I’ve taken an interest, to enlighten you about interest rates during this week’s blog post.
At this point, I may have lost some readers now because it’s just…one of those topics. You know, the type where you’re sitting there speaking to someone and all of the sudden they start talking interest rates and only Charlie Brown’s teacher speaking starts playing in your mind. Next thing you know your eyes are just as glazed as those doughnuts that your co-worker brought to the office last Friday. The unsettling thing is that regardless of if we know what interest rates are or not, they are consistently surrounding us in everyday life. We have interest rates on school loans, car loans, mortgages, credit cards, savings accounts…etc. But do you really know what interest rates are?
Let’s take a visit back to your past economics or math classes (yes, I too am more of a so called ‘right brained’ individual – but bear with me!). We are going to make going through this post as painless as possible, because it is important for me to build up your personal finance vocabulary as much as I possibly can. This post is going to break interest rates into 3 parts/questions (and that’s it!): 1. The definition of interest rates (with a simple example) 2. How are interest rates determined? 3. What is the importance of interest rates to Millennials?
I guarantee you will be able to finish reading this post faster than you listen to an entire song on Spotify. So let’s kick this thing off, shall we…
1. What is the definition of interest rate?
“The amount charged, expressed as a percentage of principal, by a lender to a borrower for the use of assets” (investopedia.com).
As an example (for simplicity & clarity, my example covers simple interest):
Borrower – Daisy
Lender – Gatsby
Principal of loan – $5,000
Interest – $250
Daisy (the borrower) is charged an annual interest rate of 5% (of the principal/total amount being borrowed – $5,000) by Gatsby (the lender) for the use of his money to buy a yacht she currently does not have the funds for. Since Gatsby is lending Daisy money, and it is a risk that she could potentially not pay back the total $5,000 in a year, there is interest (cost for borrowing the money) involved. The interest acts as extra coverage for the lender (Gatsby). The cost (interest) for borrowing Gatsby’s money is $250, for a total of $5,250 that Daisy will actually pay.
5% of the amount borrowed – $5,000 x .05 = $250
Amount originally borrowed plus interest (cost of borrowing Gatsby’s money) – $5,000 + $250 = $5,250
Essentially, borrowing money you do not have will cost you interest. Lenders are taking chances on people by loaning people money.
2. How are interest rates determined?
There are several intricacies that go into the why and how of the way interest rates are determined. The main driving force behind interest rates is the Federal Reserve. To keep the nation’s economic status in equilibrium, the Federal Reserve will lower or raise interest rates (whether it be short term, or long term). As simple indicators, if the economy is strong and on the rise fast, interest rates will typically be higher to avoid inflation (I could imagine at some point in your life you’ve heard the coined phrase, ‘too many dollars chasing too few goods’). If the economy has reached a slow down phase, interest rates will be lowered in order to allow more people incentive to borrow money (‘Investing Basics – How interest rates are determined’ at bankrate.com). As we may have encountered before, interest rates can change daily, monthly, or yearly.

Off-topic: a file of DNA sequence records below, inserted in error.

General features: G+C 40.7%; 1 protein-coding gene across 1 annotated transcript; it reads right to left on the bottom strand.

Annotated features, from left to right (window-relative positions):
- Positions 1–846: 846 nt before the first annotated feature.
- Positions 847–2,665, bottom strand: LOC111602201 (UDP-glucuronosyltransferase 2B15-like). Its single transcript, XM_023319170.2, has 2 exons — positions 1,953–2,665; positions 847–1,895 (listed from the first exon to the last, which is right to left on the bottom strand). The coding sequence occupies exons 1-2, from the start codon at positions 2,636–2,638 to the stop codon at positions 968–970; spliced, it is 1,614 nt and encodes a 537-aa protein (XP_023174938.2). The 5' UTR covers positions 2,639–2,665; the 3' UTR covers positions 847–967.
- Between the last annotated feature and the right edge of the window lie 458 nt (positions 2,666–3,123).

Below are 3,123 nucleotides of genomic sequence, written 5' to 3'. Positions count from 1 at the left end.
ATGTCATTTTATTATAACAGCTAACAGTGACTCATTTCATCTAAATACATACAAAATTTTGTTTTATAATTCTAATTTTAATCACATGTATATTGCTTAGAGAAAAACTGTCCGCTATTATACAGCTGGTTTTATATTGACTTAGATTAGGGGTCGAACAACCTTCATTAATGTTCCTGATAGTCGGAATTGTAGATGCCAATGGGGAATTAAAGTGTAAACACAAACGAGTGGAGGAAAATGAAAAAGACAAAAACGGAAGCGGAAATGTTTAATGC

3. What is the importance of interest rates?
At some point in your life, you will come across interest and interest rates. As we are leaving school, developing in our careers and purchasing more big ticket items than in our youth, interest rates come front and center. The value of our dollars saved & spent is pivotal to our growth, so understanding the where & how your money is spent will give you a sense of empowerment. From student loans, to car loans, to credit card payments and everything in between – we have a responsibility to pay for these purchases/investments that we could not afford at that given moment in time. Luckily, if we do research, comparisons and make responsible payments, interest cannot get the best of us. Prove to that lender that you are the responsible Generation Y/Millennial that I know you are!
There we have it, a simple & concise lesson on interest rates. For some of you, this may have been a refresher. For others, maybe it was the first time you really thought about it. Whichever category you fall into, I commend you for expanding your knowledge on personal finance! Before you leave, check out this easy to follow video via Wall Street Survivor for a 2 minute video on interest rates –
Increasing your personal finance knowledge one post at a time…
All my best,